IDEAS home Printed from https://ideas.repec.org/
MyIDEAS: Log in (now much improved!) to save this paper

Optimal Primaries

Listed author(s):
  • Patrick Hummel
  • Richard Holden

We analyze a model of US presidential primary elections for a given party. There are two candidates, one of whom is a higher quality candidate. Voters reside in m different states and receive noisy private information about the identity of the superior candidate. States vote in some order, and this order is chosen by a social planner. We provide conditions under which the ordering of the states that maximizes the probability that the higher quality candidate is elected is for states to vote in order from smallest to largest populations and most accurate private information to least accurate private information.

If you experience problems downloading a file, check if you have the proper application to view it first. In case of further problems read the IDEAS help page. Note that these files are not on the IDEAS site. Please be patient as the files may be large.

File URL: http://www.nber.org/papers/w19340.pdf
Download Restriction: no

Paper provided by National Bureau of Economic Research, Inc in its series NBER Working Papers with number 19340.

as
in new window

Length:
Date of creation: Aug 2013
Publication status: published as Hummel, Patrick & Holden, Richard, 2014. "Optimal primaries," Journal of Public Economics, Elsevier, vol. 109(C), pages 64-75.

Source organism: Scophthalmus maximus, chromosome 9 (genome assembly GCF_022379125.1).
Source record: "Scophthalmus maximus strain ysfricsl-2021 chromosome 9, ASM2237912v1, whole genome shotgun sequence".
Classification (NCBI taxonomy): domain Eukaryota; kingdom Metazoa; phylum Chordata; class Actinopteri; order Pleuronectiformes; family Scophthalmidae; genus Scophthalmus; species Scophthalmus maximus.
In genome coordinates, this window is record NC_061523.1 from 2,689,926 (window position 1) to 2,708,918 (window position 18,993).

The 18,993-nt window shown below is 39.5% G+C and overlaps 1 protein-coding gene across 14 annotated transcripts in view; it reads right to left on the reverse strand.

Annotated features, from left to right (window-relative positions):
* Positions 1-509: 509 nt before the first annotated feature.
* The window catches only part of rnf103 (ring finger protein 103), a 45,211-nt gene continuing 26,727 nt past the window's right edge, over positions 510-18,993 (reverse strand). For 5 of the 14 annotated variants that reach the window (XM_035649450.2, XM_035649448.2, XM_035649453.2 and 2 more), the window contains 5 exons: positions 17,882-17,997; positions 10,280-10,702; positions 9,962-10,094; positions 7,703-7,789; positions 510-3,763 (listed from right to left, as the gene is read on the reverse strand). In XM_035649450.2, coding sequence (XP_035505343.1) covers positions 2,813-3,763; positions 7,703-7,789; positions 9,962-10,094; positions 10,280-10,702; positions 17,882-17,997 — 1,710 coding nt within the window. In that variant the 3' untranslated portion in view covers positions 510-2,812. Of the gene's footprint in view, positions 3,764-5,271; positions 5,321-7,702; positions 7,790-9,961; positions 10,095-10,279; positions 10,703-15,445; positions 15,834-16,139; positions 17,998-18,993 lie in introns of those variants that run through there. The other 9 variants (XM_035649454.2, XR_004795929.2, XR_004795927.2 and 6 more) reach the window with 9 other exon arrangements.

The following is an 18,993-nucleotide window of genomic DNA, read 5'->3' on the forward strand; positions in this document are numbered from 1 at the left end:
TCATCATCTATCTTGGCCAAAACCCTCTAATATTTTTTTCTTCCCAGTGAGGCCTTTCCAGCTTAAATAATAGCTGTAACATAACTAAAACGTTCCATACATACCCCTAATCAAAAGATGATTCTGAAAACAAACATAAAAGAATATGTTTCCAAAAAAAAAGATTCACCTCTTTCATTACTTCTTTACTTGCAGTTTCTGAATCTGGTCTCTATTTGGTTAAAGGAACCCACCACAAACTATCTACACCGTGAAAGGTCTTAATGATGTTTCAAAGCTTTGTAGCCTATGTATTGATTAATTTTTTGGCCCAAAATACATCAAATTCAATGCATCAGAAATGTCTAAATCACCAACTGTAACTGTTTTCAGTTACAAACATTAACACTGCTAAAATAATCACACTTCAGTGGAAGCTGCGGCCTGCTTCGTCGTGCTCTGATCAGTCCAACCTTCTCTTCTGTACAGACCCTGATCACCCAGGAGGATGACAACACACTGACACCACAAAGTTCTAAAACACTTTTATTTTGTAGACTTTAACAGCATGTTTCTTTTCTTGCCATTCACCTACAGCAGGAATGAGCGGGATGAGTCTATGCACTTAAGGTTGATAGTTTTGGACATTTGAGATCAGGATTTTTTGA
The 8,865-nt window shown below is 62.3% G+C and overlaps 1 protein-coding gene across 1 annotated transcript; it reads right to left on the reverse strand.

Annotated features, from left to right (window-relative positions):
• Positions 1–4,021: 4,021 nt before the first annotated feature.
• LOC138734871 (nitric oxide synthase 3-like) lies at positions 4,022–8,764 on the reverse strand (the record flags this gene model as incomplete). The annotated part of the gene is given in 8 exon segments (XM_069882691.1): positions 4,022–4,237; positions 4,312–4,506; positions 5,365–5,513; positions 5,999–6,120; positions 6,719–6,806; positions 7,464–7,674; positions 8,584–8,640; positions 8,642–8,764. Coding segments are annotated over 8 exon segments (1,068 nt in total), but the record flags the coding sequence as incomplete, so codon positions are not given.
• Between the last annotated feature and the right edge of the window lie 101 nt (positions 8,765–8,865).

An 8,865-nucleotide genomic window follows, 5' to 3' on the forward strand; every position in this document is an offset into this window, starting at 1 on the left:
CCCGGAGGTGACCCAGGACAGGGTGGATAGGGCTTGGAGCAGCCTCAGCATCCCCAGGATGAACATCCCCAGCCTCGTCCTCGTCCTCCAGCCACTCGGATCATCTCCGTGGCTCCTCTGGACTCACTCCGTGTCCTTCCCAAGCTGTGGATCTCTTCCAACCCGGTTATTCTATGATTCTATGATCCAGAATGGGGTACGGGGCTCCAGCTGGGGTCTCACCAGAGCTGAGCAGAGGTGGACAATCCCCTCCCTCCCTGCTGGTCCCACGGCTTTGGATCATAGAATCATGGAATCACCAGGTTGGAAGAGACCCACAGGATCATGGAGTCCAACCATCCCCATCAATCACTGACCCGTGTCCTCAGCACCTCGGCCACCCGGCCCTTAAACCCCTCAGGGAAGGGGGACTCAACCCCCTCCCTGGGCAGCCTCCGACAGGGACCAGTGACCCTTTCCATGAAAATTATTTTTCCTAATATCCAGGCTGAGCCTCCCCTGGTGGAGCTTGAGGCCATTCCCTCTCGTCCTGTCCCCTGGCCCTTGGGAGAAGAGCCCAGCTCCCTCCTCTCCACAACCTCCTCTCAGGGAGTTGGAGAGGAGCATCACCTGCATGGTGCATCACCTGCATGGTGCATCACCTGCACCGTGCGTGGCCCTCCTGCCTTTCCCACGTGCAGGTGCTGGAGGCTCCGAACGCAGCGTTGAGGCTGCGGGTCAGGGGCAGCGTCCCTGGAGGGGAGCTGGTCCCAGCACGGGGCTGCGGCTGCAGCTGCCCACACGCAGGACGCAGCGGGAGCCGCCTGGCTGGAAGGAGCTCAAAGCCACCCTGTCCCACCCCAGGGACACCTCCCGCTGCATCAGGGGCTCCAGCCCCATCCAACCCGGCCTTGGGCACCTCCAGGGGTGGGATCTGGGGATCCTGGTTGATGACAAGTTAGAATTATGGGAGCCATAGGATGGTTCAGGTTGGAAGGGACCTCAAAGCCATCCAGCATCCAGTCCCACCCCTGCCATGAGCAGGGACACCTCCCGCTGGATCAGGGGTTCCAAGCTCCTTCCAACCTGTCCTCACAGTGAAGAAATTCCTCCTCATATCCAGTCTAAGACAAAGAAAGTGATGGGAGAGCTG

Handle: RePEc:nbr:nberwo:19340
Note: LE POL
Contact details of provider: Postal:
National Bureau of Economic Research, 1050 Massachusetts Avenue Cambridge, MA 02138, U.S.A.

Phone: 617-868-3900
Web page: http://www.nber.org
Email:


More information through EDIRC

References listed on IDEAS
Please report citation or reference errors to , or , if you are the registered author of the cited work, log in to your RePEc Author Service profile, click on "citations" and make appropriate adjustments.:

as
in new window

  1. David Hirshleifer & Sonya Seongyeon Lim & Siew Hong Teoh, 2009. "Driven to Distraction: Extraneous Events and Underreaction to Earnings News," Journal of Finance, American Finance Association, vol. 64(5), pages 2289-2325, October.
  2. Brian Knight & Nathan Schiff, 2010. "Momentum and Social Learning in Presidential Primaries," Journal of Political Economy, University of Chicago Press, vol. 118(6), pages 1110-1150.
  3. Bombardini, Matilde & Trebbi, Francesco, 2011. "Votes or money? Theory and evidence from the US Congress," Journal of Public Economics, Elsevier, vol. 95(7), pages 587-611.
  4. Bikhchandani, Sushil & Hirshleifer, David & Welch, Ivo, 1992. "A Theory of Fads, Fashion, Custom, and Cultural Change in Informational Cascades," Journal of Political Economy, University of Chicago Press, vol. 100(5), pages 992-1026, October.
  5. Strumpf, Koleman S, 2002. "Strategic Competition in Sequential Election Contests," Public Choice, Springer, vol. 111(3-4), pages 377-397, June.
  6. Battaglini, Marco, 2005. "Sequential voting with abstention," Games and Economic Behavior, Elsevier, vol. 51(2), pages 445-463, May.
  7. Abhijit V. Banerjee, 1992. "A Simple Model of Herd Behavior," The Quarterly Journal of Economics, Oxford University Press, vol. 107(3), pages 797-817.
  8. Hummel, Patrick & Holden, Richard, 2014. "Optimal primaries," Journal of Public Economics, Elsevier, vol. 109(C), pages 64-75.